Nails were pounded into his head rhythmically. Each swing of the hammer throbbed as the nails dug deeper into his skull. Fred just wished he could die, but he didn’t even have that choice. It was like the worst hangover he’d ever experienced. Had he actually let someone convince him to try out some of those harder dwarven spirits? I don’t remember that, Fred thought as much as his pounding head would let him, But would I remember it? The strange thing was, hangovers didn’t usually come with a fever and he was burning up.
At some point he must have groaned from the pain. He heard a voice from beyond the hammers. “You will be alright, Frederick.” The stabs belied the truth of the words even as they were spoken. “It’s just extreme mana deprivation. Since you woke up… you will recover.” Stabs made his eyes hurt even more as he vaguely tried to open them. He almost didn’t hear the whispers after that, “…I hope…”
Eventually someone forced him to drink some water, which did nothing to ease the burning heat throughout his body. After gruel was spooned into his mouth he managed to pass out again. When he finally awoke once more… everything was merely half as bad as it had been. He opened up his eyes. “…Tath? Did we die?”
“I will take that as an attempt at humor,” Tath smiled, revealing some rather sharper teeth than humans had, “The fact that you spoke at all is good.” Tath looked around, though they were in a small room where nobody would see them. He leaned in closer and kept his voice low. “You’ve been experiencing extreme mana deprivation, from applying my aptitude. I’ve kept the details secret, in case you didn’t wish to share. I had heard it was quite difficult but… if this happens to you every time, I can understand why you would want to keep it secret.”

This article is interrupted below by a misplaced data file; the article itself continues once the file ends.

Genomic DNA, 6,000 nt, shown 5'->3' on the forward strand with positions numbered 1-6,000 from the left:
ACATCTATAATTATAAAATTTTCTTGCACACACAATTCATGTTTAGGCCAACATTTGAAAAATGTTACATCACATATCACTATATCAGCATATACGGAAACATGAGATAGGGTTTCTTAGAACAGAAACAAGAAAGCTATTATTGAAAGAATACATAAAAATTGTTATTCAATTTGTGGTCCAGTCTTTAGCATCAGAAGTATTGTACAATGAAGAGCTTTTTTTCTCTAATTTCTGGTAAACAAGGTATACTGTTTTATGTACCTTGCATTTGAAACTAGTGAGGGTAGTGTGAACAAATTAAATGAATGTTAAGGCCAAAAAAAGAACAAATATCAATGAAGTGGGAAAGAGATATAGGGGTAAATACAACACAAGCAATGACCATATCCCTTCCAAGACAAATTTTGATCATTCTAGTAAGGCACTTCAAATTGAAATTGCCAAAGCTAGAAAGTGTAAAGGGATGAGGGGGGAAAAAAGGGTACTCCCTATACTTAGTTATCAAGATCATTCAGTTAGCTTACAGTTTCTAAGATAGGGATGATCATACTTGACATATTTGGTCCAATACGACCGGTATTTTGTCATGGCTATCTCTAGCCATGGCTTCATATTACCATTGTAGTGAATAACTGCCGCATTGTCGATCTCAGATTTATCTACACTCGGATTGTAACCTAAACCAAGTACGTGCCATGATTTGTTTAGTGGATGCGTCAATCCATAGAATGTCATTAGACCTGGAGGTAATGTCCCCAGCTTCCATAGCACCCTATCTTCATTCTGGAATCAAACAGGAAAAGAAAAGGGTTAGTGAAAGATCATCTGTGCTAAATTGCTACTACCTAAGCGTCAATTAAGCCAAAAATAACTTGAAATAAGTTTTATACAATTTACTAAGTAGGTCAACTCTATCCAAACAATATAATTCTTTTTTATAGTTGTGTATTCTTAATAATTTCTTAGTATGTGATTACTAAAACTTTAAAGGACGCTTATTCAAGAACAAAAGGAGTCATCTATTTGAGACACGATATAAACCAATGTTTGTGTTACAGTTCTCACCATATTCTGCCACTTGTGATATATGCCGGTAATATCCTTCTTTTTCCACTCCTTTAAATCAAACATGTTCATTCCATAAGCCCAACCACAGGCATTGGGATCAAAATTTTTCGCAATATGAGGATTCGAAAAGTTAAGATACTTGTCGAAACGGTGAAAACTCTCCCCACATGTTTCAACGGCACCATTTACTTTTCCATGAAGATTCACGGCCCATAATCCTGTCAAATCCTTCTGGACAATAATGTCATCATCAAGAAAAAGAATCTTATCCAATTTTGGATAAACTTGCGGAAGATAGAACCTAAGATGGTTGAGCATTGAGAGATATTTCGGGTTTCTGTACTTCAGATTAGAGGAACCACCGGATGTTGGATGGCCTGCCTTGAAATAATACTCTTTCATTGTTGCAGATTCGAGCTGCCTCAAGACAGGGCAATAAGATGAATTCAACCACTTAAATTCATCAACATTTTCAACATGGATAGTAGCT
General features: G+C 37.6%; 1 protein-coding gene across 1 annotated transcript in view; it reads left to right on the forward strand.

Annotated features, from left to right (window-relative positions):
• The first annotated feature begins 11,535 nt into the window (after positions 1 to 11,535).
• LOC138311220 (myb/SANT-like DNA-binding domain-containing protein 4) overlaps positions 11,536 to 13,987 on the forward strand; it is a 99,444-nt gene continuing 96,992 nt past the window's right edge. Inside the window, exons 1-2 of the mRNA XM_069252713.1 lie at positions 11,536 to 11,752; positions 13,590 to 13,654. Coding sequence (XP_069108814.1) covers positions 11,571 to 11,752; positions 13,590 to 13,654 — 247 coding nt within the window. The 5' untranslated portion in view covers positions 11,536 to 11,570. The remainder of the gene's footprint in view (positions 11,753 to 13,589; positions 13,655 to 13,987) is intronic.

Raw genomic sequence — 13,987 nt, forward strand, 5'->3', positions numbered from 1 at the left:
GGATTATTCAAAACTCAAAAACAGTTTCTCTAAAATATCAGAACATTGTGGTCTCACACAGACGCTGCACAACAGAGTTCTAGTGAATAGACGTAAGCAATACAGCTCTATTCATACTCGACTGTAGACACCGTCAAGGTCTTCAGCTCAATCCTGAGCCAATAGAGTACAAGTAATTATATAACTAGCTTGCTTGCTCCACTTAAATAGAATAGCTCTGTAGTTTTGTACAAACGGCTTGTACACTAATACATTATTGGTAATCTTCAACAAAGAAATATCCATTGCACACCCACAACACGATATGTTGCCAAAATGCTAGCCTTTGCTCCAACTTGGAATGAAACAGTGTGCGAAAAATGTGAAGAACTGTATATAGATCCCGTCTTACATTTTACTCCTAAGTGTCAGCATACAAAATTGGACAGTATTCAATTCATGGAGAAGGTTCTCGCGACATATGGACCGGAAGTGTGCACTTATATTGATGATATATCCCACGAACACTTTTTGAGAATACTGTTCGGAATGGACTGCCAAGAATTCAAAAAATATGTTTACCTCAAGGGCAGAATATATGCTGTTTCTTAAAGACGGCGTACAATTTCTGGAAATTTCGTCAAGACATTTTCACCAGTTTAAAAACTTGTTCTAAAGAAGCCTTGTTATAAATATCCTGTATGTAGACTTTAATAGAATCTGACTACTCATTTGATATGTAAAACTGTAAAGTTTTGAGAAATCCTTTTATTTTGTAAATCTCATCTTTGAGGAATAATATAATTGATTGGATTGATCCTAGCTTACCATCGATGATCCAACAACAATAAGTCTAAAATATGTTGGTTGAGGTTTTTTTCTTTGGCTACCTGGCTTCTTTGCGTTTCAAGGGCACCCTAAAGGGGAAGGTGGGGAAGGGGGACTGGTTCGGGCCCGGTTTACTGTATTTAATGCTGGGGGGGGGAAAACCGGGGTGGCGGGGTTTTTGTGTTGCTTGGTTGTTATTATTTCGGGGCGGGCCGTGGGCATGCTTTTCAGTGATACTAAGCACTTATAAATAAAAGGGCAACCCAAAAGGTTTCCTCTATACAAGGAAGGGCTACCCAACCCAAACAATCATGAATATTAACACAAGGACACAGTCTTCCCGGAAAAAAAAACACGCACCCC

Fred held his head, though both his hand and face burned as they touched. It at least seemed to limit the throbbing pain. “Don’t know. Never done it before.”
“Never…? I suppose I will not ask,” Eustathios inclined his head, “I’m sure you had your reasons. I would like to thank you for choosing to assist me. I can feel the aptitude took hold, though I haven’t yet had much opportunity to attempt to learn.”
“What time… how long was I out?” Fred briefly attempted to sit up, but immediately dropped back onto the cot again.
“It has been six days. Helvia was quite concerned that her guidance was lacking. She was able to recognize mana deprivation and was unaware why. I tried to assure her it was not her fault but…” Tath shrugged, “I could not really tell her what happened.”
Fred turned onto his side, where he saw Brick looking at him anxiously. “Oh hey buddy,” he reached a hand out, which promptly got licked. “Good to see you.”
“He has been by your side the entire time. He was barely even willing to let me carry you back here.”
Fred smiled, “Thanks for the protection, Brick, but Tath is a friend.” Brick nodded, as if acknowledging he already knew that.
The next day Fred was up on his feet. He wouldn’t say he was recovered, but he was at least able to move about. His entire body ached, though nothing as much as his head. His fever was lower as well, though his ability to work was… minimal. At least he learned some things.
|Name: Frederick Hughes|
|Points available: 3↑|
Animal Handling (3)↑
View Status (3)↑
Water Mana Gathering (1)↑
Water Control (1)↑
Fire Mana Gathering (1)↑
Skill Setting (1)↑
There were always extremes for things. Never before had he gotten his first level in a skill after a single action. Then again, most actions didn’t take a week to recover from. He’d also gotten a level… the whole difficulty thing again. He’d also discovered a quick way to jump start his mana gathering skills. Just give someone an aptitude and nearly kill yourself. Easy.
His common sense about the world let him know about mana deprivation, when someone used too much mana at once. He was aware of it, but usually it was harder to achieve such a state… and usually if it was going to happen on accident it would have occurred earlier in his life. But since he’d only had access to a world with mana for… two months now? And no way to use it until the last month or so… he hadn’t run into the issue yet.
The frightening part was how easy it was to go past his limits. It hadn’t felt so difficult when he was doing it. He’d just been going with the flow. However, thinking back… he hadn’t drawn that much fire out of the air, but mostly out of himself. In theory, people had mana of all types within themselves… in some quantities, at least.